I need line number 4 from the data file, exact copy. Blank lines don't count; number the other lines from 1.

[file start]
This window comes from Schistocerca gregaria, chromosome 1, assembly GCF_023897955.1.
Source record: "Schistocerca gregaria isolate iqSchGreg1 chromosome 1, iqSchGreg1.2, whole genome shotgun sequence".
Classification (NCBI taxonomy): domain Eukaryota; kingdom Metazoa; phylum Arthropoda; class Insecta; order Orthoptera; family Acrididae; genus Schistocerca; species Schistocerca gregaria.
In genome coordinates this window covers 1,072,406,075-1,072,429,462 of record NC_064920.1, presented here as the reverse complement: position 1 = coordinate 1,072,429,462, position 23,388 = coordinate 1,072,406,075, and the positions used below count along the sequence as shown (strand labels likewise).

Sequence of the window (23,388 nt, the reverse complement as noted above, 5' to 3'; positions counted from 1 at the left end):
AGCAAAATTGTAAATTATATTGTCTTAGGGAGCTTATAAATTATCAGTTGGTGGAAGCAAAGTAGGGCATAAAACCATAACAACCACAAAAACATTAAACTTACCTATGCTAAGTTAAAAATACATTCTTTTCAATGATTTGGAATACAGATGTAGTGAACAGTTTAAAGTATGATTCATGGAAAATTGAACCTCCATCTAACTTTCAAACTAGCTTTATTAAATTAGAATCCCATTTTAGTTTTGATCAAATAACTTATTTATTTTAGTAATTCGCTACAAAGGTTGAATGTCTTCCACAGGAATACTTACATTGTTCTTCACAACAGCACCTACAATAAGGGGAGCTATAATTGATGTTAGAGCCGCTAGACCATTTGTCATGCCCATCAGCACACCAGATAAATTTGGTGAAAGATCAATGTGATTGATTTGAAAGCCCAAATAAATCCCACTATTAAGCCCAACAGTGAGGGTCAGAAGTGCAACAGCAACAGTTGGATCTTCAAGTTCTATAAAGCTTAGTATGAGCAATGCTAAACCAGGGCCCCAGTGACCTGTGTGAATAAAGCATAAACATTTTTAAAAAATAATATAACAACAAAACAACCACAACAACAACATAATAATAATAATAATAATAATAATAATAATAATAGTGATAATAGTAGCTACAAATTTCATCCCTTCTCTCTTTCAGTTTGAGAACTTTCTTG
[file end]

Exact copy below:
In genome coordinates this window covers 1,072,406,075-1,072,429,462 of record NC_064920.1, presented here as the reverse complement: position 1 = coordinate 1,072,429,462, position 23,388 = coordinate 1,072,406,075, and the positions used below count along the sequence as shown (strand labels likewise).